We were then treated to a short lesson on the history of Guatemala, starting with the impact of the Spanish Conquistador, Hernán Cortés, on the Central American region with his decree to find gold and convert the locals to Christianity during the 1500s, which culminated in the complete subjugation of the peoples of the region and the formation of New Spain. Following independence from first Spain and then Mexico, Guatemala initially joined together with a number of other countries, before civil war dissolved the Central American Federation in the mid 1800s.

Other than a series of dictatorships nothing much happened in Guatemala, from a rum point of view, until the town of Zacapa was created in 1876. However, it wasn’t until 1914 that the town’s significance to rum would show, when Industria Licorera Guatemalteca started rum production. This was followed in 1930, by the family run businesses of Industria Licorera Euzkadi and Licorera Zacapaneca started producing their own rum. These three companies were later joined in 1939 by Industria Licorera Quezalteca before the disruption of World War II on the Guatemalan economy forced these four companies to combine in 1944, forming the Industrias Licoreras de Guatemala distillery.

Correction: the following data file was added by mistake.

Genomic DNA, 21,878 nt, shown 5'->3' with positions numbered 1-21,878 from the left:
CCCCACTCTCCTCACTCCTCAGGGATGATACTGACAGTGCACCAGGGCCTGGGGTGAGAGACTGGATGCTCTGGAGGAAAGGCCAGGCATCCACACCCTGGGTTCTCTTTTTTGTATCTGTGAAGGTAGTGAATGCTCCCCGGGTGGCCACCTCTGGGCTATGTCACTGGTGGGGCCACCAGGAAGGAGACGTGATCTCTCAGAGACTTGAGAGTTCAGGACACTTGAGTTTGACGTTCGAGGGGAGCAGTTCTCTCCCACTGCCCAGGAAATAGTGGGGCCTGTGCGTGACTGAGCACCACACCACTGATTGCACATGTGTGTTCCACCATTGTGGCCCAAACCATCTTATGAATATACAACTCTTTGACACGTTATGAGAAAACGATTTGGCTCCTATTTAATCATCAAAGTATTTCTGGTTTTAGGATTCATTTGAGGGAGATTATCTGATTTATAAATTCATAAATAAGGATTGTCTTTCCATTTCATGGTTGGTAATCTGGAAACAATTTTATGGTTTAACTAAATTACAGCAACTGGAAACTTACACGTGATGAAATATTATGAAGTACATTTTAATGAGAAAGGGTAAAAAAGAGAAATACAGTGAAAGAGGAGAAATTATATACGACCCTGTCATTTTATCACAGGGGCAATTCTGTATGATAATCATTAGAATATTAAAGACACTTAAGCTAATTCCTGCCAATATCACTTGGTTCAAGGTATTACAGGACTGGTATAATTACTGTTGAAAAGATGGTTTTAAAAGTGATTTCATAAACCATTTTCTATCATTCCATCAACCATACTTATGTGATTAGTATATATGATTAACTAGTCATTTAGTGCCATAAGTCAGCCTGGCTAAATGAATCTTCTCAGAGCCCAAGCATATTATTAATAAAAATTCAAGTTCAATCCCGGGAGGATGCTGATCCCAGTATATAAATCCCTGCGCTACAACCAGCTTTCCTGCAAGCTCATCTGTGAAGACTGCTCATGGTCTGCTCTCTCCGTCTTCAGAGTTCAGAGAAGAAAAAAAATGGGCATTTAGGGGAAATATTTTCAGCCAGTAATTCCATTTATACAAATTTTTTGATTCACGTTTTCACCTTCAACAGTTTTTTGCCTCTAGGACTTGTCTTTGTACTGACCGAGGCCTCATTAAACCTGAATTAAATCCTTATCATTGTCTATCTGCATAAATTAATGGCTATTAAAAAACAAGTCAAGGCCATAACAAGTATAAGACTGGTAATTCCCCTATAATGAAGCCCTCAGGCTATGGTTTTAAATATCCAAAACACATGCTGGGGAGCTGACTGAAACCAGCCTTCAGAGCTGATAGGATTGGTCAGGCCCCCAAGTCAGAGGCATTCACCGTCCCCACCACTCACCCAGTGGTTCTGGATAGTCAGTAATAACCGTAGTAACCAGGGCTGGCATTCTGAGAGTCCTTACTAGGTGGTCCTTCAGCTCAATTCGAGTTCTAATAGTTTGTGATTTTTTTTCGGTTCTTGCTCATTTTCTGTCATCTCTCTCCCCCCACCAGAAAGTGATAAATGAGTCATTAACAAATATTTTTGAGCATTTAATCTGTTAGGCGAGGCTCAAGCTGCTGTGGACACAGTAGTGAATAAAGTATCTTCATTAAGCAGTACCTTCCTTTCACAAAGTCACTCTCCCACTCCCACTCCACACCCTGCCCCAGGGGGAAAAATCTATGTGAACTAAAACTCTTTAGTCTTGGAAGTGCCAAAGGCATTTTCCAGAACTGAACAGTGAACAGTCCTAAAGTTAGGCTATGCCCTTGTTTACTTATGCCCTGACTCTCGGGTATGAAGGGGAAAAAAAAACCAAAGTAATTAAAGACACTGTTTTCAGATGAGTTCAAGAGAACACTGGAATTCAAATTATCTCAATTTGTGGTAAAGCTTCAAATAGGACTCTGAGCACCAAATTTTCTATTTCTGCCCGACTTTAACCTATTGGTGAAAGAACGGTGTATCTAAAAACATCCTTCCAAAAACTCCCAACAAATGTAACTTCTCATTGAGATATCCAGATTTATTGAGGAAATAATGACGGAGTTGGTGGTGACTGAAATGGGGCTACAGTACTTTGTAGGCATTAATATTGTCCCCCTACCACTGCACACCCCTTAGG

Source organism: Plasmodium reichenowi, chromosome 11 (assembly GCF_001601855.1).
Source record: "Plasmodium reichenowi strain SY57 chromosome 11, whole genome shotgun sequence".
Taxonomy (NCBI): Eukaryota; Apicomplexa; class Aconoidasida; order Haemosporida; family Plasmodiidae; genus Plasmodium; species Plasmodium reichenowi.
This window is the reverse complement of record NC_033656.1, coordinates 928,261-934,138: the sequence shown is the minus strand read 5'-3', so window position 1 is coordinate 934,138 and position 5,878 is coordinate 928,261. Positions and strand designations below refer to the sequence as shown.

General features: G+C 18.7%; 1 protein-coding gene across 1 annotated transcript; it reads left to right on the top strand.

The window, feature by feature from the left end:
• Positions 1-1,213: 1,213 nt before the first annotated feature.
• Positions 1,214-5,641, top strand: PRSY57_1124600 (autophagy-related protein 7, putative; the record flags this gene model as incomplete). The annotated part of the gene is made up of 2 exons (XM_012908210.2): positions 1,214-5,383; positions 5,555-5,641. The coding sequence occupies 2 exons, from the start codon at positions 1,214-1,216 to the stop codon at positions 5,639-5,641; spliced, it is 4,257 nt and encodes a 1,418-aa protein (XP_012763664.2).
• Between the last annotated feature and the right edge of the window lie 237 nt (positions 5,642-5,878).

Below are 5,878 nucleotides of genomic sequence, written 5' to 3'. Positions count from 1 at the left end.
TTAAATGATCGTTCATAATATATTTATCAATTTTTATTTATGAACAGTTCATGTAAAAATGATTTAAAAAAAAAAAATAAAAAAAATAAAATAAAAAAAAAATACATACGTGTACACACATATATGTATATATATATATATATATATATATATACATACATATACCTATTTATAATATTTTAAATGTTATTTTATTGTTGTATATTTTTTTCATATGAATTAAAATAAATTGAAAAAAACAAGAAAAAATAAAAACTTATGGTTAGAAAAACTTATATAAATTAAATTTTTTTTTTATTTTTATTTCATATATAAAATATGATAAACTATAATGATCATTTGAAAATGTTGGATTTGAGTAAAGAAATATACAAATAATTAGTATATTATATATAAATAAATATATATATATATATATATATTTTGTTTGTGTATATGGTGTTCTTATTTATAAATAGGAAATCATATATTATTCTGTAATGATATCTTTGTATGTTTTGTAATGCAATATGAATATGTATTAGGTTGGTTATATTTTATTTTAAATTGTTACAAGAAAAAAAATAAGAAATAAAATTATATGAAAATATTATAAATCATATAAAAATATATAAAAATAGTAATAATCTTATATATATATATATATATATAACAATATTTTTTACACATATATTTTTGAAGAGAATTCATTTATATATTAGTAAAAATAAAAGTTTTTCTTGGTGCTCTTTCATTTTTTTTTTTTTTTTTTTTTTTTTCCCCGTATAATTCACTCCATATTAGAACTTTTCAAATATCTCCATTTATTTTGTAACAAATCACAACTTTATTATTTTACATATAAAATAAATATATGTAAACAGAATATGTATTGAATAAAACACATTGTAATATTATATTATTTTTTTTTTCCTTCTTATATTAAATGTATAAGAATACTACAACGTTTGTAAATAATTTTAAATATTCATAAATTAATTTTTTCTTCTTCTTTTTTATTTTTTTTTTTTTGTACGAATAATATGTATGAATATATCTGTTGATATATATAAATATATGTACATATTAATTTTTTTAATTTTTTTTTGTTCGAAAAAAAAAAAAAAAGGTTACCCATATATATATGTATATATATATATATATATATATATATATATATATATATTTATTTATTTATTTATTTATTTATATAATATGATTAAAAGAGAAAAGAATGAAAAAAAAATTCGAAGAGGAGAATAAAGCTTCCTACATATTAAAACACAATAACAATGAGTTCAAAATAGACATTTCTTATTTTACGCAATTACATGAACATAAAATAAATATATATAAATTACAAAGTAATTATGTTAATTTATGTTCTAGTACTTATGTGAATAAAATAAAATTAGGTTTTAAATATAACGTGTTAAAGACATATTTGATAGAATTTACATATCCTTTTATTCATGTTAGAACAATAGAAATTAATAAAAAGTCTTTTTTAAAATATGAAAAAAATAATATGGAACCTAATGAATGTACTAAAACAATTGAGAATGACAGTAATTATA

It wasn’t until 1976, when in celebration of the centenary of the town of Zacapa that the name of Ron Zacapa became known with Ron Zacapa Centenario. Today Industrias Licoreras de Guatemala is the only distillery in Guatemala, producing Ron Zacapa, Ron Botran and serveral other liqueurs in the town of Zacapa.